The Late Virginia Summers’ “Porcelain”

“Porcelain too easily becomes background music, something you forget about.”

Michael Hall
the late virginia summers

out of 10

The Late Virginia Summers
September 21, 2010
The Harding Street Assembly Lab

Two dudes, some ambient noises, abstract riffing, and a well composed cinematic style make up The Late Virginia Summers’ latest EP offering, Porcelain.

Sounds pretty good, right?

In the opener, “Weathered Stone,” a nameless man who speaks to us over the baying of whales in the background explains the situation to us. Imagine a journey through space aboard the Voyager Spacecraft, hurtling through the universe for 1.2 billion years carrying with it recordings of whale songs, because you never know what language alien life forms might understand. After his explanation, nary a word is uttered on the album.

“Weathered Stone” builds a bit, but never really goes anywhere, making it much like introductions on many albums, so there seems to be plenty of time to turn things around. The next track however does not grab your attention and connect you with the music.

“Pebble Azalea Starfish” starts slow and builds, a common theme on the album, but when it is done, the building again never seems to lead anywhere.

The Late Virginia Summers members, Joe Morgan and Nathan McGlothlin obviously have a fair bit of musical talent. They fashion solid compositions that are cinematic in nature. The album is moody, thick with layers and texture and mostly beautiful.

It is so cinematic however, that it feels incomplete. The album seems to be missing the movie for which it was written. Or maybe there is a movie about a space journey out there, somewhere, that has lost its score. Either way, Porcelain needs to find its missing piece.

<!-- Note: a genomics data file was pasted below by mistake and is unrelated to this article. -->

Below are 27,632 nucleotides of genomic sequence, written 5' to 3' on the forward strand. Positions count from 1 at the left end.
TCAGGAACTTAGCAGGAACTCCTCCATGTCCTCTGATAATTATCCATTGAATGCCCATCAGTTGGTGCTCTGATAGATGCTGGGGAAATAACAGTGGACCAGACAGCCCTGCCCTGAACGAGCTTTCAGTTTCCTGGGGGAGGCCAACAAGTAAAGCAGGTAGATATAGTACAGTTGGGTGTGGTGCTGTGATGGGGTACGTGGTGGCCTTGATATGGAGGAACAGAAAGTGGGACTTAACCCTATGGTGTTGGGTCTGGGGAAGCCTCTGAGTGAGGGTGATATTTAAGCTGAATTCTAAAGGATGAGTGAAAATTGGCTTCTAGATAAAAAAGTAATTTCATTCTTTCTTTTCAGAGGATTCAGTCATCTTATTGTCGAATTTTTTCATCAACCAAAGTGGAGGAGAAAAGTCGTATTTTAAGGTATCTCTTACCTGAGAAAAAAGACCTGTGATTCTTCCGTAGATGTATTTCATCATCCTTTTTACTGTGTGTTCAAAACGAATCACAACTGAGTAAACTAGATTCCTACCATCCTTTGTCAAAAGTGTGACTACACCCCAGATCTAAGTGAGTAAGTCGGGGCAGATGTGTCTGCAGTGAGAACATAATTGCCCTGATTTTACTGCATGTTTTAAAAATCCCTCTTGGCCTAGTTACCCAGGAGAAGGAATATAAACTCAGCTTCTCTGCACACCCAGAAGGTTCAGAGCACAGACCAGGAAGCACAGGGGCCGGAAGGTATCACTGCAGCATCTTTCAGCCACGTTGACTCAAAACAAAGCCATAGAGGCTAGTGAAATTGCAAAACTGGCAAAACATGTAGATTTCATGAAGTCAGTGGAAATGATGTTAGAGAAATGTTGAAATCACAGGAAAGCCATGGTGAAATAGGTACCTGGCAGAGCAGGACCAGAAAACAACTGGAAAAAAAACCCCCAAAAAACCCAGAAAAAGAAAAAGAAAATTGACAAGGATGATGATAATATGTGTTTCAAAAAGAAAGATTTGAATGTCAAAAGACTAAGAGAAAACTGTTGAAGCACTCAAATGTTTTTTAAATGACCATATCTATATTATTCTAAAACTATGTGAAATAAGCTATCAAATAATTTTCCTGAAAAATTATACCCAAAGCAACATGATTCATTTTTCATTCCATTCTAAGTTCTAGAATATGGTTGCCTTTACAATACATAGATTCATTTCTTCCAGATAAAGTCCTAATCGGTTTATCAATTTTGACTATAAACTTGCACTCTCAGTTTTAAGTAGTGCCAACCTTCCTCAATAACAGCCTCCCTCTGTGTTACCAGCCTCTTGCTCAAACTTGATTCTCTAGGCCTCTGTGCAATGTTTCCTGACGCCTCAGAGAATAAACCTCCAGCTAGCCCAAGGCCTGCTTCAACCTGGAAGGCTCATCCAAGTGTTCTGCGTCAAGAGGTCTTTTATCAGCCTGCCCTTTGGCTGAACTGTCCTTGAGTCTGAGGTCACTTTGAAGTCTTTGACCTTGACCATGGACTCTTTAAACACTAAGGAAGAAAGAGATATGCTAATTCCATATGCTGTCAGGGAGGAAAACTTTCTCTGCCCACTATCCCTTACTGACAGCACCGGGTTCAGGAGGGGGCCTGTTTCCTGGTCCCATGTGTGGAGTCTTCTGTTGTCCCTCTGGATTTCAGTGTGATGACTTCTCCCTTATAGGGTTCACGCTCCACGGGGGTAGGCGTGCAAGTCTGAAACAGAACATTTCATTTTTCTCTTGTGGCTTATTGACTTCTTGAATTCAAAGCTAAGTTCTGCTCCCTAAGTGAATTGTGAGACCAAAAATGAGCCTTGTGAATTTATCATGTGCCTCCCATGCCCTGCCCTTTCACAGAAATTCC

Much of the album’s riffing becomes so redundant, that it is as if a DVD has been left on its menu screen too long, and the background music keeps looping, over and over and over. It sounds good at first, but after a bit, it is time to bring it all together into something more cohesive.

The third track, “Lagoon,” uses ambient sounds recorded from what sounds like a city. High pitched brake sounds from buses or trains are prominent and annoying. Being inspired by and interpreting the sounds of everyday of life is much different than simply recording those sounds and looping them.

Porcelain too easily becomes background music, something you forget about. It is nice at times, but never engaging. This is an album to play when you want some white noise or some unobtrusive accompaniment.

It is not bad, in fact much of the musicianship on the album is impressive, especially the dynamic use of the four piece drum set to shift moods.

On the other hand it is not that good either. If The Late Virginia Summers want my advice (which I am positive they do not) it is time to move away from the traditional album format and to move into scoring film. The next time they make an album like this, a movie is needed to accompany the music, thus adding the missing piece.